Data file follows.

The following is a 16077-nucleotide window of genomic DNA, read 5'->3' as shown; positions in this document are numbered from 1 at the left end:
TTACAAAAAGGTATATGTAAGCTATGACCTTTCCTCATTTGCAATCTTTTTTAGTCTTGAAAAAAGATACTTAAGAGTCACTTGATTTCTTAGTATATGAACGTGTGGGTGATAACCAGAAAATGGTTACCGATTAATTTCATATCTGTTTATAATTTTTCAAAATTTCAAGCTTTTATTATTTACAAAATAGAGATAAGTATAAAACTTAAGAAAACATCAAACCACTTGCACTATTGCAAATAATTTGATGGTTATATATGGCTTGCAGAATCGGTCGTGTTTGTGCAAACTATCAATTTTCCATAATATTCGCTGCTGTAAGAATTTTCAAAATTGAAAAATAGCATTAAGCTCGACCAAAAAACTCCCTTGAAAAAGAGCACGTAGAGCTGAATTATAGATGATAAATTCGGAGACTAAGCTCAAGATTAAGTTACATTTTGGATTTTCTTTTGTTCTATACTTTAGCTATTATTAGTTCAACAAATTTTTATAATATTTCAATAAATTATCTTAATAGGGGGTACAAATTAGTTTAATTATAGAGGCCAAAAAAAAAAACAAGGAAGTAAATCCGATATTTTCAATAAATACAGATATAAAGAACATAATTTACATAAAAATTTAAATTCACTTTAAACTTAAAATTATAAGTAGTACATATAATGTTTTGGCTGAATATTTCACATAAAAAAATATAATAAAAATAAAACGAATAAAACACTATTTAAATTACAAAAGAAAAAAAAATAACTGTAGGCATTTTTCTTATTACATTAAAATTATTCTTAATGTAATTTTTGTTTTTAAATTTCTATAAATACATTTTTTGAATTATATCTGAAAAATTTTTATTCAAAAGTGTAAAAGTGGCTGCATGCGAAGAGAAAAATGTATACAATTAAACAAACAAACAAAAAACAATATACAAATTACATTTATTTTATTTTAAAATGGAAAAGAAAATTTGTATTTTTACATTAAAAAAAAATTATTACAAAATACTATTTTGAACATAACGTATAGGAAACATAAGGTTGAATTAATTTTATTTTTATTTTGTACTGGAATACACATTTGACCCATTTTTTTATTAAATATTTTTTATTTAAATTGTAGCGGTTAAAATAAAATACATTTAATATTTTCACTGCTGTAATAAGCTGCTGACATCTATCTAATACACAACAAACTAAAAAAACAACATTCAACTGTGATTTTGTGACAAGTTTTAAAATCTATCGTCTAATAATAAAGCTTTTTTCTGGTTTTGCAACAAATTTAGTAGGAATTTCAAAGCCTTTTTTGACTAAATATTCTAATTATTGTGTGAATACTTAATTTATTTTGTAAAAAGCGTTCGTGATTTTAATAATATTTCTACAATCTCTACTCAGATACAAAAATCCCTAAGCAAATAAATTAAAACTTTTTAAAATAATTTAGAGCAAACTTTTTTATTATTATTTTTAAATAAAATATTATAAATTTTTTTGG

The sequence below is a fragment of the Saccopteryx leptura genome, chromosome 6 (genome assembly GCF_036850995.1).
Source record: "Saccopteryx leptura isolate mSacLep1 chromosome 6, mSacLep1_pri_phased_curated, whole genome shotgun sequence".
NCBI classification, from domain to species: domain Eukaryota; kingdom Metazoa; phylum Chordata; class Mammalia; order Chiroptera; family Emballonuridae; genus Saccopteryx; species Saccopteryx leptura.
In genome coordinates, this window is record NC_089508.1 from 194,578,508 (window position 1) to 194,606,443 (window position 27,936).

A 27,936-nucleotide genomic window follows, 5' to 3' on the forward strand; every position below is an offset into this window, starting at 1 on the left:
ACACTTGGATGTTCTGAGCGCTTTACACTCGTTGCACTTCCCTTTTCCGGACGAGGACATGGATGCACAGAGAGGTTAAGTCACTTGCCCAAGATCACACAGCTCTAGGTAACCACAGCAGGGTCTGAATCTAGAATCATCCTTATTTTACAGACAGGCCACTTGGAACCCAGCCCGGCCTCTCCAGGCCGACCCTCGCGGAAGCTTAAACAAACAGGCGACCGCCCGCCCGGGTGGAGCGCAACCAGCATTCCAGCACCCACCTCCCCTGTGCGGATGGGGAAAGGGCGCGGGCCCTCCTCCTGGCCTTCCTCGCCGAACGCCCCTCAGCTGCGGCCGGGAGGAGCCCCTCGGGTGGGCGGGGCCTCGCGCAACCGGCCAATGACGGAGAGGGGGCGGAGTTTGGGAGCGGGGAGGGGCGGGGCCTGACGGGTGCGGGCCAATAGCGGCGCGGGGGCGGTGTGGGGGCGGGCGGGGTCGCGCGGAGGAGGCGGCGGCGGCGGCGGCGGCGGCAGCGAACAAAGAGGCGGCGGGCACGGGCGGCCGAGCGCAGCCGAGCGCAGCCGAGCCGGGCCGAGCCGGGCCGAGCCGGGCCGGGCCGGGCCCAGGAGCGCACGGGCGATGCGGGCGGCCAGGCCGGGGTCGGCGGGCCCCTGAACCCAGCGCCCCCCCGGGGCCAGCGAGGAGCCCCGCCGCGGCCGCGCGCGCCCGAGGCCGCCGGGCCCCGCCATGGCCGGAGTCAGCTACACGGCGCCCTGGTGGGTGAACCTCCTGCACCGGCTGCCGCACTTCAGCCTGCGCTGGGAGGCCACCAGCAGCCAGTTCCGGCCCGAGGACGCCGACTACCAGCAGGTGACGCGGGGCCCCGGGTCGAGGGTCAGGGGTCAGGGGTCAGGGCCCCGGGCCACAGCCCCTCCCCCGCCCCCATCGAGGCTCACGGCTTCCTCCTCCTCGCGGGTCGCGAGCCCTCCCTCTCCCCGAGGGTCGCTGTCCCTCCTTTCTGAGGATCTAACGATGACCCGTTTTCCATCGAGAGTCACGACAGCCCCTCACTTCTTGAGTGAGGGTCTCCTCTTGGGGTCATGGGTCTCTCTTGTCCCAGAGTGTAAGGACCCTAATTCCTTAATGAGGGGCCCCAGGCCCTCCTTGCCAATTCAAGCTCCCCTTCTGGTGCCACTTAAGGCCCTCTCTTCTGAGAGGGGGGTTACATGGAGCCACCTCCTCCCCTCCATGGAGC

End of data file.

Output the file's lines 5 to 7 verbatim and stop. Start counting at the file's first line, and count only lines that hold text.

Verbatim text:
NCBI classification, from domain to species: domain Eukaryota; kingdom Metazoa; phylum Chordata; class Mammalia; order Chiroptera; family Emballonuridae; genus Saccopteryx; species Saccopteryx leptura.
In genome coordinates, this window is record NC_089508.1 from 194,578,508 (window position 1) to 194,606,443 (window position 27,936).

A 27,936-nucleotide genomic window follows, 5' to 3' on the forward strand; every position below is an offset into this window, starting at 1 on the left: